Monday, 15 February 2010

Going South: Maastricht, the most beautiful

Part of the medieval walls that used to protect the city of Maastricht

Apparently, it all started when, right at the beginning of thre present era, the Romans drove the Celtic tribes out of this area of Limburg and built a bridge across the river Meuse (Maas, in Dutch language) . Maastricht or Mestreech in the local dialect, is the oldest city in The Netherlands and also the most beautiful I've visited so far.

The Stadhuis or Town Hall of Maastricht, built between 1659 and 1664 by Pieter Post.

The Hell's Gate or Helpoort in Dutch, is part of the original city walls built in the 1200s.

Maastricht is a great place to discover on foot or even by bike if you are up for the challenge (not me!). Its historic city centre is like an open museum where you can see traces of its Roman beginnings, remains of the medieval fortified city and religious centre of pilgrimage that it once was, and also vestiges of its importance as the oldest labour and industrial town in The Netherlands.

Vrijthof Square with the building of the General Guard in the centre of the picture; and St. Servatius Basilica and St. Jan's Church in the background.

St. Servatius Basilica - construction of this church began around the year 1000.

But Maastricht does not only have great appeal for those interested in history and fancying a ride in the time machine. Besides its impressive monuments, Maastricht has a very rich cultural life with a variety of museums, art galleries, performing arts schools and an events calendar that is quite impressive.
Among the latter, two of the most important events of the year are the Carnival or Vasteloavend -which is an extremely popular holiday in Maastricht; and Winterland Maastricht, a Christmas market and kermesse held during the Christmas season.

A good idea is to take a boat cruise and get a different view of the city from the river Maas.

A view of the city taken from the river Maas druing our boat trip.

The Hoge Brug (High Bridge) as seen from the river - the pedestrian and bicycle suspension bridge communicates the old city with the trendy area known as Céramique.

Maastricht is also known as "the culinary capital of capital of The Netherlands", due to its reputation for gastronomic excellence. Almost everysort of cuisine can be found here and five of the city's restaurants have been awarded with Michelin stars over the years.

This is not a Michelin-star establishment, but right in the centre of the old city, on the Vrijthof Sq., I found this Argentinean restaurant.

Not that this has anything to do with fine dining, but it is a typical sight here in The Netherlands: people eating chips with loads of mayo.

If you enjoy shopping and you like spending some coin on trendy outfits and accesoires, a walk along Wyckerstraat, Maastrichterbrugstraat and the Grotestraat will put you right in the middle of shopping paradise. There is also a new shopping centre, the Mosae Forum, located on the banks of the river Maas; and between the Vrijthof square and the Market, you will find Entre Deux, a complex that, besides known national and international chains also includes a very unique bookshop located in an old Dominican Church.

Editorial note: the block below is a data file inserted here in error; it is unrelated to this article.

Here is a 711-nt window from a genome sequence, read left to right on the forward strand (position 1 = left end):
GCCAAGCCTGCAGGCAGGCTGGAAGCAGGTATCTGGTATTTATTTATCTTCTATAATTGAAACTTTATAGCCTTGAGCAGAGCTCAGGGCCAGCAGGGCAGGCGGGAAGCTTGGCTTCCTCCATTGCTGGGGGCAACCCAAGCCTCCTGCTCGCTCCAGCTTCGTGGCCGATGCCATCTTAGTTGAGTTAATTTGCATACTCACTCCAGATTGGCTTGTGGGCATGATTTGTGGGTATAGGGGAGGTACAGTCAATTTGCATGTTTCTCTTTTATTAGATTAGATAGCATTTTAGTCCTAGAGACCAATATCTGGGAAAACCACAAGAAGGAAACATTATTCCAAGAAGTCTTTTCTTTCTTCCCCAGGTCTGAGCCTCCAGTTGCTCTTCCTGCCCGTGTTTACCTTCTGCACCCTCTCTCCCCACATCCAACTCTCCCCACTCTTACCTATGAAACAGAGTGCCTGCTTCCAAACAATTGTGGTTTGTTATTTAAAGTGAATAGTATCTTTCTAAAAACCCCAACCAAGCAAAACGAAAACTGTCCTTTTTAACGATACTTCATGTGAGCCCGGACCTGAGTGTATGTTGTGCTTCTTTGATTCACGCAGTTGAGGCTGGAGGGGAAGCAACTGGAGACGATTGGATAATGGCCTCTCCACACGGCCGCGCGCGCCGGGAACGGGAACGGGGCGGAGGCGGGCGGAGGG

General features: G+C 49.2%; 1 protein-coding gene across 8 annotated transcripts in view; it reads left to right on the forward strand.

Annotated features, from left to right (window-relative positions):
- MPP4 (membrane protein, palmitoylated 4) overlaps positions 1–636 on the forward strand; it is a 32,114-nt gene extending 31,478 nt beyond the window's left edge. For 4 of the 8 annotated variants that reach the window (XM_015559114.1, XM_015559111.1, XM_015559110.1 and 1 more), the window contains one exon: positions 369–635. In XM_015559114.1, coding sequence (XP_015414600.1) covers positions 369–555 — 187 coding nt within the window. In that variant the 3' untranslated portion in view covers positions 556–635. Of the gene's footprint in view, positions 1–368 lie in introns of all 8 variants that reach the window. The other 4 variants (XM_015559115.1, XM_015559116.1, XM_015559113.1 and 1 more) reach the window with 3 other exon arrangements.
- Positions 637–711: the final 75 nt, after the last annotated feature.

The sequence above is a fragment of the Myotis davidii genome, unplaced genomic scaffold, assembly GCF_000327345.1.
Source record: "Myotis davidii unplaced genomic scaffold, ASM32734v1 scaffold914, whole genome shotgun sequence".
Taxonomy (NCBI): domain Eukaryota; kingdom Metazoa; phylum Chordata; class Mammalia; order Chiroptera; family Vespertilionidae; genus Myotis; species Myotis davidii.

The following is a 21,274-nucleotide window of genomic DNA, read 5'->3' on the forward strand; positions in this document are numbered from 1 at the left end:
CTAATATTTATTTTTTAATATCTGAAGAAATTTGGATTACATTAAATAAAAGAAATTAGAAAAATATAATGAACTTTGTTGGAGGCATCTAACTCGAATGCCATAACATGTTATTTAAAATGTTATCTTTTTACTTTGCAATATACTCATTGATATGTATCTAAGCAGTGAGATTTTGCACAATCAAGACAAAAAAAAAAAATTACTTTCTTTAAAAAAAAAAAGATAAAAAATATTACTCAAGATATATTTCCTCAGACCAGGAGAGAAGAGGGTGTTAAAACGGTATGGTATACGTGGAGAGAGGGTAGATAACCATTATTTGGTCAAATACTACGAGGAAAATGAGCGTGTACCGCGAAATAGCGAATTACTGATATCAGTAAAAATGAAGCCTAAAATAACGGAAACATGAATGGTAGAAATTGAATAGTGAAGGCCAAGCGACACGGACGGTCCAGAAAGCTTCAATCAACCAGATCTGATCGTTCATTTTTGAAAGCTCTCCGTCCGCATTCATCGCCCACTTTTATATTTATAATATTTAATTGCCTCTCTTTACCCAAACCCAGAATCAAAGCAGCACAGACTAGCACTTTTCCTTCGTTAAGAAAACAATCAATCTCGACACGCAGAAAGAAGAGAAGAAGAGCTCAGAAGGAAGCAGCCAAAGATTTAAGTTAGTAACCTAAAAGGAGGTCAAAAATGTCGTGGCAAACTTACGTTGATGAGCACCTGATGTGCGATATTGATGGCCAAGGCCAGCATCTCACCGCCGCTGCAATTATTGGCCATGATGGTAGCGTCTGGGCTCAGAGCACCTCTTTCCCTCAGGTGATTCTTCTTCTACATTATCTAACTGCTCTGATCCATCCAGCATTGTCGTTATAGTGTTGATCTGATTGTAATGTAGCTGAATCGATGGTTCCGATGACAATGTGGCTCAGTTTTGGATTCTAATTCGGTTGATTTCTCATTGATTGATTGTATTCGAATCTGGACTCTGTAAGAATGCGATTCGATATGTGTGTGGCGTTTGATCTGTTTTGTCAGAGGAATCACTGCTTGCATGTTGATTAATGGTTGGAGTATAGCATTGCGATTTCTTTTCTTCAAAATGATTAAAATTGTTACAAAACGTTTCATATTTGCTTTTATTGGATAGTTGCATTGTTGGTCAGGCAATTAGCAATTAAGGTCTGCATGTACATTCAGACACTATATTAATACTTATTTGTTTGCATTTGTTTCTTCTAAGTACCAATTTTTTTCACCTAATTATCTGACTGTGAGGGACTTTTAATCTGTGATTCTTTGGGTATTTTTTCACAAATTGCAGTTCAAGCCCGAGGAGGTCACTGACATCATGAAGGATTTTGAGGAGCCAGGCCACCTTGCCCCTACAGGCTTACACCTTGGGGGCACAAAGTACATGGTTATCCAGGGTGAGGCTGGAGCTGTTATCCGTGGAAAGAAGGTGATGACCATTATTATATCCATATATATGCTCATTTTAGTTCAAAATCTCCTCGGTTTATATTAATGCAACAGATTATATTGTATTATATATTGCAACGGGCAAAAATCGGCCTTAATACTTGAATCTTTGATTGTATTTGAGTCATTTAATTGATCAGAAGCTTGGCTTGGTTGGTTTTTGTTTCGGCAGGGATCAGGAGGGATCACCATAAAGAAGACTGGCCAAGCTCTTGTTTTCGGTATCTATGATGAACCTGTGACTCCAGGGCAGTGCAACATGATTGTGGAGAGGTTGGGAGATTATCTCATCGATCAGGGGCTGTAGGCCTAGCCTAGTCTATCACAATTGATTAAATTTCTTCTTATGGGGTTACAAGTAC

The Mosae Forum shopping arcade which opened in 2007 in the heart of the old city.
©Nicolás Garmendia photos.

An original building in the historic city centre of Maastricht. The crack in the wall, marks where the old city walls used to stand.

By courtesy of Brian Hill, I can show you photos of the wonderful Dominican church that now houses the Selexyz bookshop. As Brian put it in his photo gallery, "a bookshop made in Heaven"... You can see a couple more photos of this place by clicking on the link above that will take you to his photo stream.

Selexyz bookshop in the Entre Deux shopping complex in Maastricht. ©Brian Hill photos.

Historic church turned into a modern bookshop. ©Brian Hill photos.

Unfortunately, when my husband and I visited Maastricht last year on Palm Sunday, the weather was really awful most of the time. It was drizzling and rather cold in the morning while we were taking our walking tour in the historic city centre; then the sun broke out for a while during our boat trip along the river Maas; and later, it started to pour down heavily and looked as if it was going to last forever.
At this point, we were already soaked through and tired so we gave up and decided to get in the car and drive back to our hotel in Valkenburg.

It started pouring down with rain while we were walking in the shopping area in the city centre of Maastricht.

A coffee terrace on Vrijthof Square during the summer.
©Nicolás Garmendia photos.

Despite liking the city so much and having still so much to explore and to see there, we haven't yet been able to go back, but I have placed Maastricht on the top of my list of places to visit again this coming spring/summer.

Yoy may also like to read:
Going South: a trip to Valkenburg, in the Burgundian province of Limburg.


Many thanks to both, Nicolás Garmendia and Brian Hill for allowing me to post their photos in this blog.